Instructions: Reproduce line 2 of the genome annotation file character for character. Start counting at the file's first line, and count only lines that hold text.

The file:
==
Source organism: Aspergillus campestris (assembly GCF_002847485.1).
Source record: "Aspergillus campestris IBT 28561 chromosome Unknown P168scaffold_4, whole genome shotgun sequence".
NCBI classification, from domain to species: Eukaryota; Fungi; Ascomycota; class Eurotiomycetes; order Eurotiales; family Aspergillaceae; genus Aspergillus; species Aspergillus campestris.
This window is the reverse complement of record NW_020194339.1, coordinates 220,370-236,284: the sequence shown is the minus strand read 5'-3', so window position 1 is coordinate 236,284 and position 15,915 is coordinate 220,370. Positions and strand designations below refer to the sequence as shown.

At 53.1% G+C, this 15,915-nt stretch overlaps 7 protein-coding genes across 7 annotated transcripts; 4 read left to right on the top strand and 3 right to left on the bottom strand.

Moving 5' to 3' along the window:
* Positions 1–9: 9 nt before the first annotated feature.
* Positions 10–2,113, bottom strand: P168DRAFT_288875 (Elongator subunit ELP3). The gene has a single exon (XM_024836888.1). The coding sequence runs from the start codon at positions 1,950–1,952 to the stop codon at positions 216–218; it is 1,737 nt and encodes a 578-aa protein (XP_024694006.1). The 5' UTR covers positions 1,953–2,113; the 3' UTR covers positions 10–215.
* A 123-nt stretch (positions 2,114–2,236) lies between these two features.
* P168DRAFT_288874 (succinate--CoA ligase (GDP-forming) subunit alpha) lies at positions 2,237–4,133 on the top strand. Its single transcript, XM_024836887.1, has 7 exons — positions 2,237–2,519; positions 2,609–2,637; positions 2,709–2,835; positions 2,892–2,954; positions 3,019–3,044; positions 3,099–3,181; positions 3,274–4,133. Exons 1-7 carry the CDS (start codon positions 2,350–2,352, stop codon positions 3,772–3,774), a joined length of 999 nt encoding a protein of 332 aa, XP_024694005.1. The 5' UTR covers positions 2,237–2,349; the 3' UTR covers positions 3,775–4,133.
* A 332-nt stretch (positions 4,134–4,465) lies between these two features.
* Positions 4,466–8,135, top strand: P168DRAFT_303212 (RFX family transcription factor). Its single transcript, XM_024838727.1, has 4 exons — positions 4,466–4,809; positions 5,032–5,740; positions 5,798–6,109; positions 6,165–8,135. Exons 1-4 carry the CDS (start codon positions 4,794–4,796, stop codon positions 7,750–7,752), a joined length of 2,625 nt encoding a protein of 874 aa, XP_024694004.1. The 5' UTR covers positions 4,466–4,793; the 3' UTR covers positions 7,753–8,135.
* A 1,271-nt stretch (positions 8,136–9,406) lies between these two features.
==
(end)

Source record: "Aspergillus campestris IBT 28561 chromosome Unknown P168scaffold_4, whole genome shotgun sequence".